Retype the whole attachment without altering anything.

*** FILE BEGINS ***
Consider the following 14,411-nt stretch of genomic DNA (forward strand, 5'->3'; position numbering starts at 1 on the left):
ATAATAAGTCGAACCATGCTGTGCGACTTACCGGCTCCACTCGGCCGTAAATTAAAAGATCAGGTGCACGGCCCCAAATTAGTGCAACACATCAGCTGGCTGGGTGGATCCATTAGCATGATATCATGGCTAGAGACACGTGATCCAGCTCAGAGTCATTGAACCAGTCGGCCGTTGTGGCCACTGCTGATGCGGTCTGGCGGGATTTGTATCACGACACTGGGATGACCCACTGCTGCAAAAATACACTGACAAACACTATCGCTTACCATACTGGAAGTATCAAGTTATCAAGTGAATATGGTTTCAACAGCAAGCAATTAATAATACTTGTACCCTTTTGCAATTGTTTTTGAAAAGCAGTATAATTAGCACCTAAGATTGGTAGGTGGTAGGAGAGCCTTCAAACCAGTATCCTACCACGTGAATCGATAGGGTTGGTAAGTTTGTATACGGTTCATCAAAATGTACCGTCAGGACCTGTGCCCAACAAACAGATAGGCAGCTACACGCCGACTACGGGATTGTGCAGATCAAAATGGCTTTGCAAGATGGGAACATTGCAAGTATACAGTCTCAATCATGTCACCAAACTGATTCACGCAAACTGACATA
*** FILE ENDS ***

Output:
Consider the following 14,411-nt stretch of genomic DNA (forward strand, 5'->3'; position numbering starts at 1 on the left):
ATAATAAGTCGAACCATGCTGTGCGACTTACCGGCTCCACTCGGCCGTAAATTAAAAGATCAGGTGCACGGCCCCAAATTAGTGCAACACATCAGCTGGCTGGGTGGATCCATTAGCATGATATCATGGCTAGAGACACGTGATCCAGCTCAGAGTCATTGAACCAGTCGGCCGTTGTGGCCACTGCTGATGCGGTCTGGCGGGATTTGTATCACGACACTGGGATGACCCACTGCTGCAAAAATACACTGACAAACACTATCGCTTACCATACTGGAAGTATCAAGTTATCAAGTGAATATGGTTTCAACAGCAAGCAATTAATAATACTTGTACCCTTTTGCAATTGTTTTTGAAAAGCAGTATAATTAGCACCTAAGATTGGTAGGTGGTAGGAGAGCCTTCAAACCAGTATCCTACCACGTGAATCGATAGGGTTGGTAAGTTTGTATACGGTTCATCAAAATGTACCGTCAGGACCTGTGCCCAACAAACAGATAGGCAGCTACACGCCGACTACGGGATTGTGCAGATCAAAATGGCTTTGCAAGATGGGAACATTGCAAGTATACAGTCTCAATCATGTCACCAAACTGATTCACGCAAACTGACATA